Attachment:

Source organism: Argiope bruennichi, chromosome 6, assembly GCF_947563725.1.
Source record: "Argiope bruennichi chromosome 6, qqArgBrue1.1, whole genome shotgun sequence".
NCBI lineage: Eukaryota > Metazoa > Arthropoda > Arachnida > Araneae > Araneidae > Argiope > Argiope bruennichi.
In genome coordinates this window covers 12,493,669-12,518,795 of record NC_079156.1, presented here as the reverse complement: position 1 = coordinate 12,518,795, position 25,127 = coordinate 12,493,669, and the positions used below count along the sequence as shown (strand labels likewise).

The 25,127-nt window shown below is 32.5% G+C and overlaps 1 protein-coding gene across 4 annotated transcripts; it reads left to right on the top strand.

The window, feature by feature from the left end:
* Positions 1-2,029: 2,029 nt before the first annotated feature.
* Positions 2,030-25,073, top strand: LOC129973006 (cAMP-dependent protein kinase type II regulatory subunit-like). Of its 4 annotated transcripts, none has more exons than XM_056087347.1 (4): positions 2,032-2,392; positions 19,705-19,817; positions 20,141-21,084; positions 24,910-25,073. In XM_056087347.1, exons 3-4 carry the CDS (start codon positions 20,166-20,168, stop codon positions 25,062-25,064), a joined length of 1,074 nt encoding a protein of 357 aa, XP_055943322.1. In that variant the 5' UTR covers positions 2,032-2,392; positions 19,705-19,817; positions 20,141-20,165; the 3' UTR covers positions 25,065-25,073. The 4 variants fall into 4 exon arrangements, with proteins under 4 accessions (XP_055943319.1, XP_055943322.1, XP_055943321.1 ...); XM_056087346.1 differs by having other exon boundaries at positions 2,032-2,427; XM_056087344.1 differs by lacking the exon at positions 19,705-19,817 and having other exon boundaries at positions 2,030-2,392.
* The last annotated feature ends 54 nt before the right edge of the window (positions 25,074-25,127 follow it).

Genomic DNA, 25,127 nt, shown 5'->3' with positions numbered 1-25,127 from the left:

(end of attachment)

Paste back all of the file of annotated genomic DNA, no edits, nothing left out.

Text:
Source organism: Argiope bruennichi, chromosome 6, assembly GCF_947563725.1.
Source record: "Argiope bruennichi chromosome 6, qqArgBrue1.1, whole genome shotgun sequence".
NCBI lineage: Eukaryota > Metazoa > Arthropoda > Arachnida > Araneae > Araneidae > Argiope > Argiope bruennichi.
In genome coordinates this window covers 12,493,669-12,518,795 of record NC_079156.1, presented here as the reverse complement: position 1 = coordinate 12,518,795, position 25,127 = coordinate 12,493,669, and the positions used below count along the sequence as shown (strand labels likewise).

The 25,127-nt window shown below is 32.5% G+C and overlaps 1 protein-coding gene across 4 annotated transcripts; it reads left to right on the top strand.

The window, feature by feature from the left end:
* Positions 1-2,029: 2,029 nt before the first annotated feature.
* Positions 2,030-25,073, top strand: LOC129973006 (cAMP-dependent protein kinase type II regulatory subunit-like). Of its 4 annotated transcripts, none has more exons than XM_056087347.1 (4): positions 2,032-2,392; positions 19,705-19,817; positions 20,141-21,084; positions 24,910-25,073. In XM_056087347.1, exons 3-4 carry the CDS (start codon positions 20,166-20,168, stop codon positions 25,062-25,064), a joined length of 1,074 nt encoding a protein of 357 aa, XP_055943322.1. In that variant the 5' UTR covers positions 2,032-2,392; positions 19,705-19,817; positions 20,141-20,165; the 3' UTR covers positions 25,065-25,073. The 4 variants fall into 4 exon arrangements, with proteins under 4 accessions (XP_055943319.1, XP_055943322.1, XP_055943321.1 ...); XM_056087346.1 differs by having other exon boundaries at positions 2,032-2,427; XM_056087344.1 differs by lacking the exon at positions 19,705-19,817 and having other exon boundaries at positions 2,030-2,392.
* The last annotated feature ends 54 nt before the right edge of the window (positions 25,074-25,127 follow it).

Genomic DNA, 25,127 nt, shown 5'->3' with positions numbered 1-25,127 from the left: